The American cheetah is a prehistoric mammal that roamed Northern Wyoming in the Miocene and the Pleistocene Epoch. The American cheetah is thought to be the driving evolutionary force responsible of the speed of today’s pronghorn antelope.

Miles Bryan


Aftab Khan and his family have lived in the Gillette area for over a hundred years, and a few years back the family opened a mosque there. Bret Colvin started a Facebook page called Stop Islam In Gillette and, after the mosque opened, he knocked on the door during services while a large number of people rallied behind him, some of them armed. The event was covered extensively in the local and the international news. Quickly, the online rhetoric between them grew ugly. 

But until now, they’ve never met in person.

Archives On The Air 4: Who Gets License Plate Number 1?—Jacob M. Schwoob Papers

Jun 21, 2018
American Heritage Center

The State of Wyoming began issuing motor vehicle license plates in 1913. Who got license plate number 1? The man who wrote the motor vehicle licensing law: Park County’s state senator Jacob M. Schwoob.

The Modern West 35: Forgotten Women Of The West

Jun 21, 2018

From washing the army’s clothes to solving murders, three authors tell the stories of strong Western women.

Archives On The Air 3: Gasoline Gypsies—The Cross-Country Drive Of Grace & Ester Robinson

Jun 20, 2018
American Heritage Center

In the 1920s, the automobile age was in full swing. American women began enjoying unprecedented social freedom by driving cars. The newfound freedom is illustrated by the cross-country drive of Grace Robinson and her sister Ester.

Archives On The Air 2: Who Was The Virginian? – Owen Wister Papers

Jun 19, 2018
American Heritage Center

Around 1891 western author Owen Wister began to create his most famous character. He created a Southern-born ranch hand who was hardened to the West, yet genteel. The character also voiced Wister’s conservative blue-blooded values. This character came to be known as The Virginian.

Archives On The Air 1: Laramie Inventor Elmer Lovejoy

Jun 18, 2018
American Heritage Center

Laramie’s mechanical genius Elmer Lovejoy designed and built Wyoming’s first automobile in 1895. It was a steam-propelled carriage that carried four people comfortably. It could be driven up to eight miles an hour. Lovejoy’s “horseless carriage” predated Henry Ford’s automobile by several years.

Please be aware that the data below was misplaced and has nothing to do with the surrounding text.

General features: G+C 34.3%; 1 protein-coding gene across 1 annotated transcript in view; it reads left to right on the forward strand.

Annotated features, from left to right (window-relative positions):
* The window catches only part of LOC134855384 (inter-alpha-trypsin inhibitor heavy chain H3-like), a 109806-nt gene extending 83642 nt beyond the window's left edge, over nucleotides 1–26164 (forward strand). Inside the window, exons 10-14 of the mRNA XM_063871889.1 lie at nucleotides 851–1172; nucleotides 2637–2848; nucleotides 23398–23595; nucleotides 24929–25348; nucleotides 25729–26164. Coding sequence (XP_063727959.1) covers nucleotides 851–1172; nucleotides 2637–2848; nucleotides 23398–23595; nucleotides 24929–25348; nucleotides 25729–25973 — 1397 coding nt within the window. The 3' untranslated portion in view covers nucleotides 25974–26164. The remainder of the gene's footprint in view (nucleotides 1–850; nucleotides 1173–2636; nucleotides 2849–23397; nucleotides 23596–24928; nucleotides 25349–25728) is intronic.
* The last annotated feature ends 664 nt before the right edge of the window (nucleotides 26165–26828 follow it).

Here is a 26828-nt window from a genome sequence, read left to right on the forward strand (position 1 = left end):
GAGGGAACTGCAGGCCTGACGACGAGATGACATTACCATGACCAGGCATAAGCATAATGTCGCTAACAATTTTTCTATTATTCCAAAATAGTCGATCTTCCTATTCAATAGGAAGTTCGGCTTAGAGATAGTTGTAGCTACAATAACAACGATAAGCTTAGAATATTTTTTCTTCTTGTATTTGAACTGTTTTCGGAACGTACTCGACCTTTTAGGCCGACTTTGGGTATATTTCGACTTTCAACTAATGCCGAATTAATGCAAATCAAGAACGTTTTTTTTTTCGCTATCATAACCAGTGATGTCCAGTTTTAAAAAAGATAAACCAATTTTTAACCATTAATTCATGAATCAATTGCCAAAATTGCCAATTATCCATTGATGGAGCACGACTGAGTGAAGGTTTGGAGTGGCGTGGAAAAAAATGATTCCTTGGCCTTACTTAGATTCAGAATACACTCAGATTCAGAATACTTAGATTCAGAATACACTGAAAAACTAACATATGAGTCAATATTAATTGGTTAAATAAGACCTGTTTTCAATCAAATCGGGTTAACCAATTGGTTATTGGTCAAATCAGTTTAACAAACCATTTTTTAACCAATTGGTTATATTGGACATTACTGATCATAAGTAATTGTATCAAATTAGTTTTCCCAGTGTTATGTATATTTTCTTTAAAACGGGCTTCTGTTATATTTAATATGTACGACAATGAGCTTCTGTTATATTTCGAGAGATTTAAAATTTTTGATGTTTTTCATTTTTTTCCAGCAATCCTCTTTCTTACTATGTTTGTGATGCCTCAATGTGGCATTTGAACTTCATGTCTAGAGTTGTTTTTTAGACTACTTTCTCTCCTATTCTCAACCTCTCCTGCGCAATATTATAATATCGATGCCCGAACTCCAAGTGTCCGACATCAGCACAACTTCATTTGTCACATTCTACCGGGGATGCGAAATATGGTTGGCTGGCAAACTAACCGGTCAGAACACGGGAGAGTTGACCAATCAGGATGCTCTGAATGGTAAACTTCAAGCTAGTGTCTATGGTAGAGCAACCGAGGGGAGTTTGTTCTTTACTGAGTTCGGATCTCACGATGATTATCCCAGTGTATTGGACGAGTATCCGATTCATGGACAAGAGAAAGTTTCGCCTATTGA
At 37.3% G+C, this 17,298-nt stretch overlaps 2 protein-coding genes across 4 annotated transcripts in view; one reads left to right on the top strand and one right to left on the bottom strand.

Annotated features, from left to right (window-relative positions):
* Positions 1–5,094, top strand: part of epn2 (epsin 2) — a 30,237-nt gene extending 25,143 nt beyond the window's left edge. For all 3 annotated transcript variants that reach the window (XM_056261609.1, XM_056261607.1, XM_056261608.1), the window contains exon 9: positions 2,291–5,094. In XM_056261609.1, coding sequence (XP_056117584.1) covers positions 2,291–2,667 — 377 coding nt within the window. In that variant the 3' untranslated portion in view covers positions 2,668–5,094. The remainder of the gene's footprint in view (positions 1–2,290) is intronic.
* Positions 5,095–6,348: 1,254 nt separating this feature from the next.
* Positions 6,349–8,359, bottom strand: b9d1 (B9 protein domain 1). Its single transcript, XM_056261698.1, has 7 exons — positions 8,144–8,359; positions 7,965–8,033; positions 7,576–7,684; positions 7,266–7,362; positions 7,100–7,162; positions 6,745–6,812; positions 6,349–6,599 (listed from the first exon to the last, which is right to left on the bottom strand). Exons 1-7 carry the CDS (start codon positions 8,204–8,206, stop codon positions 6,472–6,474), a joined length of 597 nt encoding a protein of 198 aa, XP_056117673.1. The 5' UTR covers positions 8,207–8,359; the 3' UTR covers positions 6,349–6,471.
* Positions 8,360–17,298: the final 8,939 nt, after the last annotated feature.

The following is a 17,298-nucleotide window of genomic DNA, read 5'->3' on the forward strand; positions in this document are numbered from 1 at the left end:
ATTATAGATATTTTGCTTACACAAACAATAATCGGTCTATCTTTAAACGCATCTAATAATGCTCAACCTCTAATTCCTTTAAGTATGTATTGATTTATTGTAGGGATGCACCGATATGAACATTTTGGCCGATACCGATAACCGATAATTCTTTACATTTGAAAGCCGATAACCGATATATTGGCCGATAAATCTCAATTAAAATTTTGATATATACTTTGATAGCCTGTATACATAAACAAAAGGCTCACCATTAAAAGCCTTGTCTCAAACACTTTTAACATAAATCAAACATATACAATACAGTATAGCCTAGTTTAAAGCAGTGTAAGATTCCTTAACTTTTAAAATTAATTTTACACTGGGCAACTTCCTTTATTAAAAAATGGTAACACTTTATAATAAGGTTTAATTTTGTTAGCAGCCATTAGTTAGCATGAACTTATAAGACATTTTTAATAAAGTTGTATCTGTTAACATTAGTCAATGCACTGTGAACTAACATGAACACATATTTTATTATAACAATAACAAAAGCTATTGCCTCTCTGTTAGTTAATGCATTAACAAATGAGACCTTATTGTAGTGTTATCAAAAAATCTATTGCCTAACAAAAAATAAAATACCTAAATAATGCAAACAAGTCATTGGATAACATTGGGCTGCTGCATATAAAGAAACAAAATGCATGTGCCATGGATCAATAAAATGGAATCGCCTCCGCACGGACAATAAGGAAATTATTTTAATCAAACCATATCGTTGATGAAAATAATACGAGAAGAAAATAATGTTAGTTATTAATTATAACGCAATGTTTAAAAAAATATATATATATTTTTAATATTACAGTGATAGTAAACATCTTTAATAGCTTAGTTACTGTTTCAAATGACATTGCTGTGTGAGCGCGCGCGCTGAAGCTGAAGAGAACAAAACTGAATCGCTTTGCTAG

Kamila Kudelska


A new permanent exhibition at the Draper Natural History Museum at the Buffalo Bill Center of the West focuses on golden eagle research but it also looks at how golden eagles have been and still are significant to the Plains Indian people.

Kamila Kudelska

When museums have special exhibitions, what visitors don't know is that it takes years for the exhibit to evolve from a concept to the moment you are standing in front of that famous work of art. The Whitney Western Art Museum at the Buffalo Bill Center of the West just opened its new exhibit featuring the famous Western American artist, Albert Bierstadt. But the process behind securing loans is not so easy.

Rifle was a gift to the Buffalo Bill Museum from Mrs. George T. Beck in 1970.

There are stories, which pass through hearsay but one can never be sure if the story is completely true. The Buffalo Bill Museum at the Buffalo Bill Center of the West was aware of a story behind a certain Winchester Carbine but not until recently were they able to prove it.

Courtesy of the Cody Firearms Museum

The earliest known reference to the Winchester Arms Collection is a letter from Oliver Winchester to R.S. Lawrence in 1871. Oliver Winchester asked to have the Jennings rifle for his collection because it was a link to the development of the Winchester lever action.

Bob Beck

Last week the Wyoming Game and Fish Commission voted to move forward with a plan that would lead to the hunting of up to 22 grizzly bears this fall and possibly more in the future. It would be the first grizzly bear hunt in Wyoming since the bear was listed as threatened in 1975. The hunt is part of the Game and Fish Department’s long-range plan for managing the grizzly. 

Albert Bierstadt—He’s a late 19th-century artist, most well-known for his majestic landscape paintings of the Wind River Range, Yellowstone and the American West. But there's more to him than paintings of grand open spaces. The Buffalo Bill Center of the West in Cody and the Gilcrease Museum in Tulsa, Oklahoma worked together to create an exhibit exploring Bierstadt’s influence on conservation and wildlife management in America. It’s called Albert Bierstadt: Witness to the Changing West. Kamila Kudelska speaks talks to three museum curators as they tell the little-known story of a beloved American artist.